Died of a Theory: What happened to the Old America?

By Wayne Allensworth

“If the Confederacy falls, there should be written on its tombstone: ‘Died of a Theory.’”—Jefferson Davis

The United States of America is as dead as a doornail.

Yes, a geographic body bears that name on maps, but like the term “American,” it has been drained of any substance.  The globalists and their leftist allies have made sure of that.  For decades, they maintained the “American” brand name and national symbols. But like a vampire bat, they bled the body politic dry as the American ethnos, induced into a stupor by propaganda, slept.  Our symbols and monuments to our past are now being jettisoned, and we ourselves are slated for replacement.

The old America died of a theory. 

Jeff Davis might have found it ironic that the USA died of the very theory that animated the most hateful enemies of the South.  Many of his influential compatriots so feared that theory that they refused to consider offering slaves freedom in exchange for their serving as Confederate soldiers.  It was their theory of slavery that Davis regretted.

Ideology has frequently overridden common sense.

The ideal of equality before the law, for example, was present at Enlightenment-age America’s creation.  Few of Jefferson’s contemporaries, however, interpreted his lofty assertion that “All men are created equal” literally.   The old America’s idea of all citizens being subject to the law was a cultural artifact of the American ethnos, the present day American Remnant.  That artifact unfortunately became infected with a radical egalitarian virus.  The idea of absolute equality, today’s “blank slate” theory of human nature, which denies any inherent differences in human groups, eventually undermined a more limited and workable idea of equality.

Each stage of the lengthy cultural revolution that overturned long accepted norms made America, indeed the entire Western world, more vulnerable to the radical pathogen.  As the infection set in, we lost confidence in ourselves, and with it, we lost our survival instinct.  Be that as it may, the proximate causes of the radical disease’s terminal stage were the “civil rights revolution” of the 1960s, and the decades-long Cold War.

Yours truly recently wrote a piece on how the “civil rights revolution” institutionalized white guilt in our educational system.  The powers-that-be, an alliance of globalists and leftists, wielded a white guilt-heavy revisionist view of American history as a bludgeon against the American ethnos, breaking down resistance to radical egalitarianism, and, concomitantly, globalism.

Under the blank slate theory, no distinctions could be made, for instance, between Americans and aliens. The world’s entire population was, at least potentially, “American.”  “Discrimination” was counted among the worst of all sins.  According to the theory, the “gaps” between whites and minorities could only be explained by “white privilege” and invisible “institutional racism.”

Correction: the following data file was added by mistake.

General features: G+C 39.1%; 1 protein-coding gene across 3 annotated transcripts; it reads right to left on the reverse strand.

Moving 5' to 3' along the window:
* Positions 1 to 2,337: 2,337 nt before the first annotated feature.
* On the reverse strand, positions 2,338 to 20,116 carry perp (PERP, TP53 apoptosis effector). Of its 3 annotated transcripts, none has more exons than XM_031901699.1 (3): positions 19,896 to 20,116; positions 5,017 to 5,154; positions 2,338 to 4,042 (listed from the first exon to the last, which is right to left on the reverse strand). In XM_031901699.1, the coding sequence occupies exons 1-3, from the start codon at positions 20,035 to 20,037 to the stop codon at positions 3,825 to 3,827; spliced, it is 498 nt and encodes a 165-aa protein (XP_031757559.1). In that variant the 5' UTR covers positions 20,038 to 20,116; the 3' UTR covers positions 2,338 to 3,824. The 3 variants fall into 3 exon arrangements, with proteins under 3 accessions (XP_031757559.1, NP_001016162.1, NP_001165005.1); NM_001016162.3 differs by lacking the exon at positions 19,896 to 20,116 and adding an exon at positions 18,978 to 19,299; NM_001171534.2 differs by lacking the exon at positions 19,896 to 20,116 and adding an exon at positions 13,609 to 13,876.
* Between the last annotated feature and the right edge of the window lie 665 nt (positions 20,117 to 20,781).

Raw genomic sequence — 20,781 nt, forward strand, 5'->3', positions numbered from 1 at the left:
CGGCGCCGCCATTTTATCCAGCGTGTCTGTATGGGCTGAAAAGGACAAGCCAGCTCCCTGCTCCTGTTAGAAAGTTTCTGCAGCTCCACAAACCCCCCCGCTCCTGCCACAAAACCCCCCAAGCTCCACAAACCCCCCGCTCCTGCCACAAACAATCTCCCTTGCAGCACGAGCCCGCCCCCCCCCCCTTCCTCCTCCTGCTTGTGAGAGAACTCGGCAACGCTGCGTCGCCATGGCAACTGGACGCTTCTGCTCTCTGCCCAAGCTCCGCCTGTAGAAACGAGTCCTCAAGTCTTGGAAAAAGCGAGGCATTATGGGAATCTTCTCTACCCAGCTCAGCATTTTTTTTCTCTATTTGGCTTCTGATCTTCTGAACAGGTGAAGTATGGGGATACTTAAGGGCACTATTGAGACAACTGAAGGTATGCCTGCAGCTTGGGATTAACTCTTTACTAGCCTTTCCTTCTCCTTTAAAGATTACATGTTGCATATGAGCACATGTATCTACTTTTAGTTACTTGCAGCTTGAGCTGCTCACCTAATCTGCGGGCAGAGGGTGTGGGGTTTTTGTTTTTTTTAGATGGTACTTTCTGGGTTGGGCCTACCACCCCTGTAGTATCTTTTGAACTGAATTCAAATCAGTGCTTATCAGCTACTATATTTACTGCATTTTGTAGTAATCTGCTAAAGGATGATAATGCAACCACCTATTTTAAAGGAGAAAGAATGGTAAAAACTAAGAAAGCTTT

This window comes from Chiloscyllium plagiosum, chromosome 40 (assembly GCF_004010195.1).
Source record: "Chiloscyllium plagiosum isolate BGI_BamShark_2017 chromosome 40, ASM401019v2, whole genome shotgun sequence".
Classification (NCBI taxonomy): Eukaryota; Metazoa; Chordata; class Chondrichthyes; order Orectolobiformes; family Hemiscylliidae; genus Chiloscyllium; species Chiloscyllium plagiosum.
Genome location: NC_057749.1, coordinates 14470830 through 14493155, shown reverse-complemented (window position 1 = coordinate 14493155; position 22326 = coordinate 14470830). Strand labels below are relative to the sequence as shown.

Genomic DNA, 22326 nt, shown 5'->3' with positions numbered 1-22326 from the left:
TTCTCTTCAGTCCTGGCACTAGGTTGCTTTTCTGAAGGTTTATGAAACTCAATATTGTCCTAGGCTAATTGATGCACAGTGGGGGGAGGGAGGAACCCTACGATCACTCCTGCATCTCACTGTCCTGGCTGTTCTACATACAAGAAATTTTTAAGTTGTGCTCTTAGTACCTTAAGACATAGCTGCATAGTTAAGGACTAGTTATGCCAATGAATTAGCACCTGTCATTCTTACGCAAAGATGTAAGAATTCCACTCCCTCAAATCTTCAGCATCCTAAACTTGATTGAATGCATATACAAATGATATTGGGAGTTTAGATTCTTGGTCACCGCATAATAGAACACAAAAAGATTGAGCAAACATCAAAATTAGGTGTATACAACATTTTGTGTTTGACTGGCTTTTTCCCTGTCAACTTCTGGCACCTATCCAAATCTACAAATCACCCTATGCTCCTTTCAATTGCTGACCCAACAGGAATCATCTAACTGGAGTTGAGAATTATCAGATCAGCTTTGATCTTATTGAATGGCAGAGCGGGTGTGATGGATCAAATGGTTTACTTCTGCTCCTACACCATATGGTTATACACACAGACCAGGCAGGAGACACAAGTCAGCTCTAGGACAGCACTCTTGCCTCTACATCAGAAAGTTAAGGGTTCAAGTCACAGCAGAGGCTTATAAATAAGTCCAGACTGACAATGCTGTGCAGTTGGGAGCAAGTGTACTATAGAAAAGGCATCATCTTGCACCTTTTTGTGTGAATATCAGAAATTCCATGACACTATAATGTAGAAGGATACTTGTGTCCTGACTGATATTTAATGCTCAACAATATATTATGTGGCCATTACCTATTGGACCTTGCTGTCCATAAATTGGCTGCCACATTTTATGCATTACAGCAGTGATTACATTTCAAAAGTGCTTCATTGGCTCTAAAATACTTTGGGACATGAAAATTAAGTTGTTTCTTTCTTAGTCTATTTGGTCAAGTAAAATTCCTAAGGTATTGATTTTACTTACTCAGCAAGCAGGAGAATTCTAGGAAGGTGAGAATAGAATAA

The Cold War helped spread the infection as well.

The Hart-Cellar Immigration Act of 1965 itself was part of the Cold War “architecture” of the era. As Dennis Petrov wrote at VDare:

“The propaganda aspect of the war was fought in ideological terms as a clash between Communism and Capitalism (‘the free world’), a war of ideas, not of countries with concrete national interests and distinct peoples. Hart-Celler, which opened the door to non-European immigration, was ideologically an extension of the Civil Rights legislation of the era, itself used in Cold War information campaigns to counter Soviet anti-capitalist and anti-U.S. propaganda. Discrimination of any kind was seen as arming the Communists with useful propaganda points—a Western democracy discriminating against the colored peoples of the earth undermined the global anti-Communist line.”

The Cold War helped cement the notion of America as an idea, a radically egalitarian one at that, into the national psyche.  It was an idea that disarmed the American ethnos.  Henceforth, “we” could include anyone from anywhere.  To say otherwise was “racist” and “xenophobic.”

The USA as a political manifestation of the American ethnos is dead, but the ethnos, weakened and under siege, lives on.  Acknowledging that the global capital on the Potomac and the system it represents are indeed hostile to us is a necessary step toward thinking about what comes next.  To begin again, a reassessment of what “patriotism” means is necessary. And any patriotic movement worthy of the name must jettison the baggage of the egalitarian god that failed. America is not an idea.

Wayne Allensworth is a Corresponding Editor of Chronicles magazine. He is the author of The Russian Question: Nationalism, Modernization, and Post-Communist Russia, and a novel Field of Blood

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